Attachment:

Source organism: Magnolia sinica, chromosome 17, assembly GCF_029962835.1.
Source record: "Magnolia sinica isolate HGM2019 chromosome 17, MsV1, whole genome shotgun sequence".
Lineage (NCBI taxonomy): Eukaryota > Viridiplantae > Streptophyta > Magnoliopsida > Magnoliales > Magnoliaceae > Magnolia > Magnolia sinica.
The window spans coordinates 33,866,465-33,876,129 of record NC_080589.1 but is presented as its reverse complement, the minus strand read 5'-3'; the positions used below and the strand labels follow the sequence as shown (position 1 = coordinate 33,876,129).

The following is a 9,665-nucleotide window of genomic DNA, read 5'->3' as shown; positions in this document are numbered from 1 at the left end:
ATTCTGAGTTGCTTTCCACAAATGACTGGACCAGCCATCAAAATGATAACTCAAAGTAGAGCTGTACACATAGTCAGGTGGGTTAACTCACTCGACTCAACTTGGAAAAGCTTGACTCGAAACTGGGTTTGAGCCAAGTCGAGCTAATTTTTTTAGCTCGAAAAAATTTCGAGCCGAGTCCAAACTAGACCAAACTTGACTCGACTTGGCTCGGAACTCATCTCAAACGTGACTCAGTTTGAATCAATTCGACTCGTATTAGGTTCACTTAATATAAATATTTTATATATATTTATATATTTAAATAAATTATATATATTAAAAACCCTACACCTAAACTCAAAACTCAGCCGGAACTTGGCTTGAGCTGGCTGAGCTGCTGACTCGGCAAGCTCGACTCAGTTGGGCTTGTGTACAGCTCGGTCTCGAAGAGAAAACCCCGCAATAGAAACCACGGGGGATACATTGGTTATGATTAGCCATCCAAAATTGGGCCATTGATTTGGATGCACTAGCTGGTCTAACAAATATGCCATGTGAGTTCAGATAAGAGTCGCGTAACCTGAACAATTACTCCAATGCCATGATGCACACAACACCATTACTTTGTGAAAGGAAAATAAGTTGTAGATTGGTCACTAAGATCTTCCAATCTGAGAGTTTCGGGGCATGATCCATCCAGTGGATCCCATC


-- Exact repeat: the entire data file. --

Source organism: Magnolia sinica, chromosome 17, assembly GCF_029962835.1.
Source record: "Magnolia sinica isolate HGM2019 chromosome 17, MsV1, whole genome shotgun sequence".
Lineage (NCBI taxonomy): Eukaryota > Viridiplantae > Streptophyta > Magnoliopsida > Magnoliales > Magnoliaceae > Magnolia > Magnolia sinica.
The window spans coordinates 33,866,465-33,876,129 of record NC_080589.1 but is presented as its reverse complement, the minus strand read 5'-3'; the positions used below and the strand labels follow the sequence as shown (position 1 = coordinate 33,876,129).

The following is a 9,665-nucleotide window of genomic DNA, read 5'->3' as shown; positions in this document are numbered from 1 at the left end:
ATTCTGAGTTGCTTTCCACAAATGACTGGACCAGCCATCAAAATGATAACTCAAAGTAGAGCTGTACACATAGTCAGGTGGGTTAACTCACTCGACTCAACTTGGAAAAGCTTGACTCGAAACTGGGTTTGAGCCAAGTCGAGCTAATTTTTTTAGCTCGAAAAAATTTCGAGCCGAGTCCAAACTAGACCAAACTTGACTCGACTTGGCTCGGAACTCATCTCAAACGTGACTCAGTTTGAATCAATTCGACTCGTATTAGGTTCACTTAATATAAATATTTTATATATATTTATATATTTAAATAAATTATATATATTAAAAACCCTACACCTAAACTCAAAACTCAGCCGGAACTTGGCTTGAGCTGGCTGAGCTGCTGACTCGGCAAGCTCGACTCAGTTGGGCTTGTGTACAGCTCGGTCTCGAAGAGAAAACCCCGCAATAGAAACCACGGGGGATACATTGGTTATGATTAGCCATCCAAAATTGGGCCATTGATTTGGATGCACTAGCTGGTCTAACAAATATGCCATGTGAGTTCAGATAAGAGTCGCGTAACCTGAACAATTACTCCAATGCCATGATGCACACAACACCATTACTTTGTGAAAGGAAAATAAGTTGTAGATTGGTCACTAAGATCTTCCAATCTGAGAGTTTCGGGGCATGATCCATCCAGTGGATCCCATC